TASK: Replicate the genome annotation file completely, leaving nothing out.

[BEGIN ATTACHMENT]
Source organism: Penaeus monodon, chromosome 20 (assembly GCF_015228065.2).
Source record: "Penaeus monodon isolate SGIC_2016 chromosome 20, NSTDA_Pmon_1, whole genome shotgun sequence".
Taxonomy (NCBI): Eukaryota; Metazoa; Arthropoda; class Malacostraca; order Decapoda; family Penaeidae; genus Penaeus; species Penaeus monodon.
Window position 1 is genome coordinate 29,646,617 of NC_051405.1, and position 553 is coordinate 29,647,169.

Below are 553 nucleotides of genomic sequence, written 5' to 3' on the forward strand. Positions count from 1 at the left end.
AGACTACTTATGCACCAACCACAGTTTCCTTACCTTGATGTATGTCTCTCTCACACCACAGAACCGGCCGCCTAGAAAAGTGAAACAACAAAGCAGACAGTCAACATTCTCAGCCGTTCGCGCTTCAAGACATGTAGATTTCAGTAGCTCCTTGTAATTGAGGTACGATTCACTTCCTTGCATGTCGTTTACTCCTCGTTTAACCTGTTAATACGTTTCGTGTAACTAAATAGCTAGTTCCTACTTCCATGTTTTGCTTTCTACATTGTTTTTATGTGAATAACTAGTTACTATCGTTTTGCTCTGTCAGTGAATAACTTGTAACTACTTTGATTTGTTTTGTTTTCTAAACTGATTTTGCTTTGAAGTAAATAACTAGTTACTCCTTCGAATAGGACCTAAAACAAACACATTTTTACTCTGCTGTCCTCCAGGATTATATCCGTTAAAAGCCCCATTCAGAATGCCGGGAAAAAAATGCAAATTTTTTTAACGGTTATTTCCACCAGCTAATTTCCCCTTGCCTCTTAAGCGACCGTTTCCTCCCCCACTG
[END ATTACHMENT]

Source organism: Penaeus monodon, chromosome 20 (assembly GCF_015228065.2).
Source record: "Penaeus monodon isolate SGIC_2016 chromosome 20, NSTDA_Pmon_1, whole genome shotgun sequence".
Taxonomy (NCBI): Eukaryota; Metazoa; Arthropoda; class Malacostraca; order Decapoda; family Penaeidae; genus Penaeus; species Penaeus monodon.
Window position 1 is genome coordinate 29,646,617 of NC_051405.1, and position 553 is coordinate 29,647,169.

Below are 553 nucleotides of genomic sequence, written 5' to 3' on the forward strand. Positions count from 1 at the left end.
AGACTACTTATGCACCAACCACAGTTTCCTTACCTTGATGTATGTCTCTCTCACACCACAGAACCGGCCGCCTAGAAAAGTGAAACAACAAAGCAGACAGTCAACATTCTCAGCCGTTCGCGCTTCAAGACATGTAGATTTCAGTAGCTCCTTGTAATTGAGGTACGATTCACTTCCTTGCATGTCGTTTACTCCTCGTTTAACCTGTTAATACGTTTCGTGTAACTAAATAGCTAGTTCCTACTTCCATGTTTTGCTTTCTACATTGTTTTTATGTGAATAACTAGTTACTATCGTTTTGCTCTGTCAGTGAATAACTTGTAACTACTTTGATTTGTTTTGTTTTCTAAACTGATTTTGCTTTGAAGTAAATAACTAGTTACTCCTTCGAATAGGACCTAAAACAAACACATTTTTACTCTGCTGTCCTCCAGGATTATATCCGTTAAAAGCCCCATTCAGAATGCCGGGAAAAAAATGCAAATTTTTTTAACGGTTATTTCCACCAGCTAATTTCCCCTTGCCTCTTAAGCGACCGTTTCCTCCCCCACTG